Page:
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This article was first published 9 years ago  » Movies » Review: Sex Tape is a run-of-the-mill romp

Review: Sex Tape is a run-of-the-mill romp

By Raja Sen/
Last updated on: October 17, 2014 13:56 IST
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Jason Segal and Cameron Diaz in Sex TapeIf Sex Tape works at all, it's solely because of its cast, says Raja Sen.

Sex Tape is an oddly unsurprising film.

Save for the fact that leading man Jason Segel is now a trim fellow, it unfolds exactly as you already may have surmised from the trailer, the poster, the title: a couple makes a sex-tape and hi-jinks ensue.

Oh good gracious.

In a way, Jake Kasdan's unashamedly farcical film is a throwback to very old romantic larks, to those simplistic cinematic joys which would star Gina Lollobrigida and where a kiss would be a plot-point.

Sex Tape's stars, as the name promises, go further, gamely peeling off their clothes in the name of innocuous slapstick, but the film itself remains blessedly loopy.

The stars are very well picked.

Cameron Diaz, in epic shape for her age, still happens to be wearing the goofiest grin in town, and there's something strikingly wholesome about the way she embraces comedy.

It's hard to resist, really, and why even try? Getting swept up by her, o fellow audience member, works so, so much better.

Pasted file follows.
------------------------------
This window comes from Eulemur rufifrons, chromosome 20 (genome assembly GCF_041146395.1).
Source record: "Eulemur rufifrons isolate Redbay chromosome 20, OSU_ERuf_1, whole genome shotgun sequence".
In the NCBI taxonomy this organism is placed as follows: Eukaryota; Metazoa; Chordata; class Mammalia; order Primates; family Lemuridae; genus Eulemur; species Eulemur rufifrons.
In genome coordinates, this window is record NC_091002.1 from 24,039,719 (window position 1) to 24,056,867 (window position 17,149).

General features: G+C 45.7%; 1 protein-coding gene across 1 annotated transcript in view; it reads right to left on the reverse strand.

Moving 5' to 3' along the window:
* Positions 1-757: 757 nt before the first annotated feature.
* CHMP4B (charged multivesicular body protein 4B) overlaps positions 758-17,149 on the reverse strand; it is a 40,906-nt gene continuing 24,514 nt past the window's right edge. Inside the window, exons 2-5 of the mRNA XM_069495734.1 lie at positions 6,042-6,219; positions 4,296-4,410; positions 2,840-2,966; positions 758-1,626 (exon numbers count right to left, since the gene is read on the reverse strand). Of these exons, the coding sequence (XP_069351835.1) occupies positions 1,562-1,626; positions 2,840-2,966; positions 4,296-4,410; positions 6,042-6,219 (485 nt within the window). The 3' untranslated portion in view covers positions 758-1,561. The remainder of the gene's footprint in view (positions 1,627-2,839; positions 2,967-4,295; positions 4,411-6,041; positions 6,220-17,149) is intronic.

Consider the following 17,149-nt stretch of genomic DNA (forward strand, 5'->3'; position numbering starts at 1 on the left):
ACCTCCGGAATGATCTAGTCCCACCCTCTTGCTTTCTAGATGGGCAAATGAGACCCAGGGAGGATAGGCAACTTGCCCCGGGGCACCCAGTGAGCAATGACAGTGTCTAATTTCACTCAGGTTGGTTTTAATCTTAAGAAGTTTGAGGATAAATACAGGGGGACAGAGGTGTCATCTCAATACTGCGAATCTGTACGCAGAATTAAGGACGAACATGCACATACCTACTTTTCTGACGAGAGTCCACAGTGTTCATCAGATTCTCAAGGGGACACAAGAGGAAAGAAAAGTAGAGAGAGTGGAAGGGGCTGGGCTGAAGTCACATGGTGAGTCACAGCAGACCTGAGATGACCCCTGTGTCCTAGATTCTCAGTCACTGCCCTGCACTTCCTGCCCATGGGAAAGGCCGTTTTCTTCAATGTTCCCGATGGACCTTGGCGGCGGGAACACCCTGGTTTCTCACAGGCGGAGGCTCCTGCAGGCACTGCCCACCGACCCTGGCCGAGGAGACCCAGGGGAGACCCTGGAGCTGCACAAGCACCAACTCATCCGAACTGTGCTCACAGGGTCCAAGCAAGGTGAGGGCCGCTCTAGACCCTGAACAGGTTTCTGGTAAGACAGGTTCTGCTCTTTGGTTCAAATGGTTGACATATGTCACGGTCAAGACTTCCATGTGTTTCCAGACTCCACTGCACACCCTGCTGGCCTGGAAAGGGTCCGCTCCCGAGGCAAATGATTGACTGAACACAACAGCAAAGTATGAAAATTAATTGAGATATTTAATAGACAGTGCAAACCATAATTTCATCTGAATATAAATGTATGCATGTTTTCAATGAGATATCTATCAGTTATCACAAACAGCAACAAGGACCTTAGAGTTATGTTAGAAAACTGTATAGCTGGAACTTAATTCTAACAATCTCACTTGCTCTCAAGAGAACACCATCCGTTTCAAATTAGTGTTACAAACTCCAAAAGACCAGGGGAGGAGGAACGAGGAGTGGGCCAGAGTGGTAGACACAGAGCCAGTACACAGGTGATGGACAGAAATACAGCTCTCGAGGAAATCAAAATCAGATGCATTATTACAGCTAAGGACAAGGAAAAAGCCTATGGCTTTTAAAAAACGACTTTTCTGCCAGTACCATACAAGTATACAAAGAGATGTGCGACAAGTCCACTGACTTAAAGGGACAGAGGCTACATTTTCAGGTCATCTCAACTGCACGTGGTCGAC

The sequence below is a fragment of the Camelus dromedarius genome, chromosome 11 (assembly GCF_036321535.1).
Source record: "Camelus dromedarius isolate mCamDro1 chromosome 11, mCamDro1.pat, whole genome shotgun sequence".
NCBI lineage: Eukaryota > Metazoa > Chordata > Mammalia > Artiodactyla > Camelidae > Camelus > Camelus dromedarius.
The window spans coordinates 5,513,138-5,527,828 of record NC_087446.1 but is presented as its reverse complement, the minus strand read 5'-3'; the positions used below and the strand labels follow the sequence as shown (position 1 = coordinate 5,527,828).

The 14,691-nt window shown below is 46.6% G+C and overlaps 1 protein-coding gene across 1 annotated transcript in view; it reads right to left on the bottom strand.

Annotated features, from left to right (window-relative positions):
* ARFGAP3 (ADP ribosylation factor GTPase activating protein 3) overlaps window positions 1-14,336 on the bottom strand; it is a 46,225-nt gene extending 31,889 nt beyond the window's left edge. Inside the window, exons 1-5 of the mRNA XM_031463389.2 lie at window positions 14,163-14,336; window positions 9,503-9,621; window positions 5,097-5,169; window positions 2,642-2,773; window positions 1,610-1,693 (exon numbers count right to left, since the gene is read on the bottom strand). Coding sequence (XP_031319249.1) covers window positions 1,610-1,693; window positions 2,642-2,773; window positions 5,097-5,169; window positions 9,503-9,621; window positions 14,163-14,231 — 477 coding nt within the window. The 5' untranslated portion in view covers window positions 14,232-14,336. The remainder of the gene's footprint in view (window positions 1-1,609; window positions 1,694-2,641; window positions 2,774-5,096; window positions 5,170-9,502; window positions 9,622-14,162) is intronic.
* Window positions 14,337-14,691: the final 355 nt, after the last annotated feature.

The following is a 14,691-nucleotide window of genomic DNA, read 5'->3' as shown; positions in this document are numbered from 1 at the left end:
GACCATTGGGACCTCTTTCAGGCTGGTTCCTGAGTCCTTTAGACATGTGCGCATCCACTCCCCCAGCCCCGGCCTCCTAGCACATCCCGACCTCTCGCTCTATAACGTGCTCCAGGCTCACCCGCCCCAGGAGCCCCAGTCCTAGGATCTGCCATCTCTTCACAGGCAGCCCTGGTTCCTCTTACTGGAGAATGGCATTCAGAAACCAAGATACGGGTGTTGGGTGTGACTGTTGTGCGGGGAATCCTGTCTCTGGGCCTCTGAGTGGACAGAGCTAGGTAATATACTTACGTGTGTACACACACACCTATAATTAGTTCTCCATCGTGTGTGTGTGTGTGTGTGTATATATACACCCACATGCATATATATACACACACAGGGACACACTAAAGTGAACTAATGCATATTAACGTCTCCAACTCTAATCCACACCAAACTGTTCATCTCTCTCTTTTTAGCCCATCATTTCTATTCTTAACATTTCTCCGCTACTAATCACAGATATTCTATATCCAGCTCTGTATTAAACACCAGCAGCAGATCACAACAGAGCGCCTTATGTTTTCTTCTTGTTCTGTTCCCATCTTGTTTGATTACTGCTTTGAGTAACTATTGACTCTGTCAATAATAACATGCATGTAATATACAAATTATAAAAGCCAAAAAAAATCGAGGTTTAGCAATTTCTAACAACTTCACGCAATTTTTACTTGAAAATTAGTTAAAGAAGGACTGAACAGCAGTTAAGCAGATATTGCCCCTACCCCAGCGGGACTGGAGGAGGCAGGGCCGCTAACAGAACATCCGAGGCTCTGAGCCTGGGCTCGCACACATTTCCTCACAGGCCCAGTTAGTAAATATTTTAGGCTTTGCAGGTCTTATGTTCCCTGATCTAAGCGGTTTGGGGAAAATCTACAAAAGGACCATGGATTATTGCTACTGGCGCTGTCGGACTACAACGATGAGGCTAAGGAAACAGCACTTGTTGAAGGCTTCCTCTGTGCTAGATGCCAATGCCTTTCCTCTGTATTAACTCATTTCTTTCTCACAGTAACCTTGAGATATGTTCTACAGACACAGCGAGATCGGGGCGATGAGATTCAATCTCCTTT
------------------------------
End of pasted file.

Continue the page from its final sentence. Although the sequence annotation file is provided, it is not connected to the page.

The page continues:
Segel, who expresses inarticulate consternation better than most working actors, commits to the punchlines and treats highly physical comedy with a fluid grace -- while managing to come across truly clumsy. (Both actors, however, fine and likeable as they are, happen to be briefly upstaged by Rob Lowe, who's an absolute hoot.)

And yet, despite having the right partners in crime, this planned romp remains oddly unsatisfying.

A sex-tape that goes viral?

iPads given as presents? The Cloud (tm) that nobody understands? So, so much to work with.

Even without a killer script in hand, much fun could be had just by seeing the plot through the obvious way, taking the straight road, and letting the performers milk the laughs.

But Kasdan's film works only in spurts, and vitally lacks charm and breeziness overall.

Long stretches of Sex Tape feel unnecessary and even boring. The problem is one of warmth.

With jokes working in bits but never as a whole, there is a sense of detachment to it all; maybe it's Segel's presence, but there are times the movie feels like a sitcom episode, with the writers really labouring over the trope.

The result is decidedly cold.

In sum, then, Sex Tape is a movie that is occasionally affable and never quite quotable.

If only Kasdan's script was having half as much fun as Diaz and Segel try to conjure up, but this is sex under a wet blanket.

It isn't awful, there are laughs, but it's nothing you'd remember or recommend.

Then again, since when do we recommend sex tapes in the first place?

Rediff Rating: 

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Raja Sen/ in Mumbai